The Oppression Of Journalists In Dictatorship African Countries
Many world leaders, such as Adolf Hitler, Jozef Stalin, Saddam Hussein, Kim Jong Un, etc, throughout history, have come to power at the expense of their peoples, subjecting allies and enemies alike because of the burning desire to dominate others and be in power. We have similar leaders in Africa too.
No unscrupulous despot conquers power without having some sort of lust for power from the beginning. Once the desire for power is instilled, it leads to the development of a plan to obtain it, and then a plan to obtain even more.
Thus; the leaders of Equatorial Guinea, Teodoro Obiang Ngema Mbasogo and Eritrea, Isaias Afwerki, have chosen some paths that can help them to achieve their goals.
President Teodoro Obiang Ngema Mbasogo, is in power since 1979; and has been the longest head of state in power. His government tightly controls how and what journalists cover in Equatorial Guinea. All broadcast media are owned by the government, with the exception of RTV-Asonga, a network owned by the son of President Teodoro Nguem Obiang, who is also the country's vice president.
Local and international media are prohibited from covering certain topics that are considered to threaten the image of the country or people close to the president.
Although private newspapers exist, journalists are at risk of prosecution for reporting or to those who are considered critical of the president, his family, or the government as a whole, and are thus often self-censored, according to a report by CIVICUS, a global alliance of civil society organizations and activists, in June 2019.
The websites of foreign news agencies and the political opposition are regularly blocked, according to a report from the civil society in October 2018 to the UN Universal Periodic Review.
Pursuant to the 1997 Law on Press and Audiovisual Media, journalistic activities are restricted, including official preliminary censorship, defamation and remain criminal offenses under the Criminal Code, as stated in the CIVICUS report and Freedom of the Press, owned by Freedom House.
In November 2017, Internet access was closed on Election Day in parliamentary and municipal elections, and Facebook was blocked about three weeks before the vote.
In September 2017, cartoonist Ramon Nse Esono Ebale, who lived in exile, was arrested by the authorities of Equatorial Guinea while in the country to renew his passport.
He was interrogated about his drawings and the blog, which contained critical comments on the president, and was imprisoned for six months on false charges of money laundering and counterfeiting.
After his release in March 2018, authorities refused to renew his passport for several months, preventing him from returning home to his wife and child in El Salvador.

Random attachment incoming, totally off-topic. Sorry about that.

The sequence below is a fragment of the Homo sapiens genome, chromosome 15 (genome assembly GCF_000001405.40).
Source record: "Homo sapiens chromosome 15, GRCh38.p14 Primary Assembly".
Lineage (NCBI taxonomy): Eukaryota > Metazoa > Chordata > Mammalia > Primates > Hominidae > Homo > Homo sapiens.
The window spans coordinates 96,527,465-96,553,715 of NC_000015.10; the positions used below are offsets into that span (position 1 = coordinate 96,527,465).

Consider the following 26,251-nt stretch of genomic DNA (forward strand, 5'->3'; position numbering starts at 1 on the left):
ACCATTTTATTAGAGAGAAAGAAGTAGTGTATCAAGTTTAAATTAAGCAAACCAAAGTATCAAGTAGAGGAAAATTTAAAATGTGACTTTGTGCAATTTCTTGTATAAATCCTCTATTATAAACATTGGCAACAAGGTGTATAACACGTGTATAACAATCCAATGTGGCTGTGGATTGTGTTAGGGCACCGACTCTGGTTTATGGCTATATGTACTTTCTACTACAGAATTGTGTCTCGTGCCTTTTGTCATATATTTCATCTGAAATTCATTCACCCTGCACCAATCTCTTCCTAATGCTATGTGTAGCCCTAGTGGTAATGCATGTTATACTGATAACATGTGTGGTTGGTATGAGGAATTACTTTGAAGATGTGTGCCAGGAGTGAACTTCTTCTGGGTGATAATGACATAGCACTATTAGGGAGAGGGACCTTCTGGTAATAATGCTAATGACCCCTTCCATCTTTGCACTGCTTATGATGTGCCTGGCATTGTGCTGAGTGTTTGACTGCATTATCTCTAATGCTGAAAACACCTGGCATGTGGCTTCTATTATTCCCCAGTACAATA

In Eritrea, is another dictator called Isaias Afwerki, who has been in power since 1993. The government shut down all independent media in 2001. Afwerki’s hate for journalists has made him the most vicious jailer of journalists in sub-Saharan Africa.
At least 16 journalists were put behind bars on December 1, 2018. Most of them were imprisoned after the repressions of 2001, and none of them was brought to trial. According to Article 19, the Freedom of Expression Organization, the 1996 Press Law requires media to promote national goals.
The state retains a legal monopoly to broadcast media, and state-owned media reporters adhere to the editorial position of the government for fear of retaliation.
According to the Deutsche Academy, alternative sources of information, such as the internet, satellite broadcast or banned radio stations, are limited due to specially created interference and poor quality of Internet speed controlled by the government.
Also, the United Nations International Telecommunication Union, reveals that the level of Internet distribution is extremely low, just over 1% of the population has access to the global network. Users are forced to visit Internet cafes, where they are easy to follow and control.
A report from the ICT Collaboration on International ICT Policy for East and South Africa, published in March 2019, states that an authoritarian state is so violent or imperious that it makes it unnecessary to tune out Internet failures.
However, on May 15, 2019, the BBC announced the closure of access to social networks in Eritrea before the celebration of the country's Independence Day. According to The Economist, with the opening of the border with Ethiopia in mid-2018, some foreign journalists received special accreditation to visit Eritrea, but access was strictly controlled.
Based on the latest information, seven journalists under arrest died. The Committee to Protect Journalists - CPJ, was unable to confirm this information due to an atmosphere of fear and tight government control. The government rejected all requests for specific information about the fate of imprisoned journalists.
In June 2019, more than 100 leading African journalists, scholars and human rights activists wrote an open letter to President Afwerki, asking them to visit long-imprisoned journalists and activists but the request was strongly rejected, as it was deemed inappropriate by the Ministry of Information.
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